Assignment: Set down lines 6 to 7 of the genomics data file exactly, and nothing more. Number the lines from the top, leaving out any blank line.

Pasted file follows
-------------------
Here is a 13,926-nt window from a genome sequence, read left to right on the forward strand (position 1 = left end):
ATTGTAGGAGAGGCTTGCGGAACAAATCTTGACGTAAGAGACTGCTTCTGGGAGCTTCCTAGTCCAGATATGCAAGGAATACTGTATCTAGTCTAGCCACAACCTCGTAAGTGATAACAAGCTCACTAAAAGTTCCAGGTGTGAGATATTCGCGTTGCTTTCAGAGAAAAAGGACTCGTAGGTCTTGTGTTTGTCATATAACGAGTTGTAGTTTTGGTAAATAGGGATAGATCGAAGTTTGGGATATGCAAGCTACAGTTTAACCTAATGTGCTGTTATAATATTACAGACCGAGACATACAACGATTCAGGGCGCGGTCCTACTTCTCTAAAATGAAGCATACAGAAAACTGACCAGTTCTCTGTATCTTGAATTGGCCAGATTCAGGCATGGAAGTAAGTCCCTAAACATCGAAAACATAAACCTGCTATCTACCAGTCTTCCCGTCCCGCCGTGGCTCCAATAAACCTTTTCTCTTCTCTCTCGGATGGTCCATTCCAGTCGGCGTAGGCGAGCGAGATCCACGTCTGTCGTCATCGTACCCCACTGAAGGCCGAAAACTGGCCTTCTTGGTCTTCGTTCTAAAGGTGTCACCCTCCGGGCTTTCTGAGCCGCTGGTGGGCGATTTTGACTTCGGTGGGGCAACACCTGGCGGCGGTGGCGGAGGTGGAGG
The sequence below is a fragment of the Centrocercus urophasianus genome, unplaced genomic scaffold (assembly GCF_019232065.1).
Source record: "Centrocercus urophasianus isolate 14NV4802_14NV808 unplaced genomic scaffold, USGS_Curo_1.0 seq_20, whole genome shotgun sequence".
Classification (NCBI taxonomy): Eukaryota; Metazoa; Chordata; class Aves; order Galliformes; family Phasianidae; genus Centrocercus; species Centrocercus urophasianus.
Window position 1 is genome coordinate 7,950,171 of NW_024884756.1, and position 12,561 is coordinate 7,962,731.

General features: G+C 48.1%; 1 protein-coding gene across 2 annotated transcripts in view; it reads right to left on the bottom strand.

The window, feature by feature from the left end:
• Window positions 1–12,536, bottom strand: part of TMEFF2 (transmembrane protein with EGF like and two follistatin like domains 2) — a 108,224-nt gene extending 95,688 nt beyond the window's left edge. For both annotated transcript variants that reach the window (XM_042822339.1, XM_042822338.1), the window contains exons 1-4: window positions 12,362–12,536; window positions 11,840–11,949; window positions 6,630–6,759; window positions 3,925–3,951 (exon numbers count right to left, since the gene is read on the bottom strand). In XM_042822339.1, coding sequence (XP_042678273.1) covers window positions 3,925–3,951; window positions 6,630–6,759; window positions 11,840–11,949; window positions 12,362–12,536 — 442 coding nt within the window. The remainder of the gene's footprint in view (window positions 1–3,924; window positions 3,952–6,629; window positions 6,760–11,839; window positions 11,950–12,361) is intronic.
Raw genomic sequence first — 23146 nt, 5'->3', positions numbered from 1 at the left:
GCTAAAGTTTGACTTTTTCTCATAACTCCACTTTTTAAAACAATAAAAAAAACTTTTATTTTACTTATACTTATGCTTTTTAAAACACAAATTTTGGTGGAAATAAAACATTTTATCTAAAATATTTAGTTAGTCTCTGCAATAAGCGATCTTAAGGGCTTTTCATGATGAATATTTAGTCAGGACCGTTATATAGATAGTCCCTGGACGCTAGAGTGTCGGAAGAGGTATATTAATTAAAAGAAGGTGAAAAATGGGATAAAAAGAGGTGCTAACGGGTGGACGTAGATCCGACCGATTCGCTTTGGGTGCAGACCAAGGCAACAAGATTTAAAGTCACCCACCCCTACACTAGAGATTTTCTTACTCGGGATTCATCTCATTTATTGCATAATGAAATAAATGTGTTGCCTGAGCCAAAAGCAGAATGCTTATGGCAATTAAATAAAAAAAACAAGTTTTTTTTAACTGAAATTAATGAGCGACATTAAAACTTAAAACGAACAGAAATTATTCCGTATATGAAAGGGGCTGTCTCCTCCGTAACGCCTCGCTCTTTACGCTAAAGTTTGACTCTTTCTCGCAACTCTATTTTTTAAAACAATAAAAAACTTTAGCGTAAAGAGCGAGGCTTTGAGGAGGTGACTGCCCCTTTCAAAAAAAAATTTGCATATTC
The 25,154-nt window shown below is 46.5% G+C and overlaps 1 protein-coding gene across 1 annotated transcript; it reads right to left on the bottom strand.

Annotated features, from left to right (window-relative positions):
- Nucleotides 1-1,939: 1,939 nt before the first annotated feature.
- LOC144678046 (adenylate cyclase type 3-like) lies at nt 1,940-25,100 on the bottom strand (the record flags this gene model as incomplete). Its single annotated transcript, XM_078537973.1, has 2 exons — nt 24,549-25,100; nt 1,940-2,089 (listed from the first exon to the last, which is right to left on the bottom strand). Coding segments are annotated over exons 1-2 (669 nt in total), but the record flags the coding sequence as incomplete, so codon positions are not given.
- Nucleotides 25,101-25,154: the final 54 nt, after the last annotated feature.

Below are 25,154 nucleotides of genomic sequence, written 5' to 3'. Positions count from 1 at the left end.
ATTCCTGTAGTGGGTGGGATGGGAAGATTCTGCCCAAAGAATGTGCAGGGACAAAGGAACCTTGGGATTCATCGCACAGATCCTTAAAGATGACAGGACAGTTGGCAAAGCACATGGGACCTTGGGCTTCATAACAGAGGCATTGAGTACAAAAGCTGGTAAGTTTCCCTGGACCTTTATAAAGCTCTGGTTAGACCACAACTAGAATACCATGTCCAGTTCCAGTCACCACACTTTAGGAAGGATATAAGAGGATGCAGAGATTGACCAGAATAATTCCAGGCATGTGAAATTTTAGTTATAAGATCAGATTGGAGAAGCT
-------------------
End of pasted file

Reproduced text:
Window position 1 is genome coordinate 7,950,171 of NW_024884756.1, and position 12,561 is coordinate 7,962,731.

General features: G+C 48.1%; 1 protein-coding gene across 2 annotated transcripts in view; it reads right to left on the bottom strand.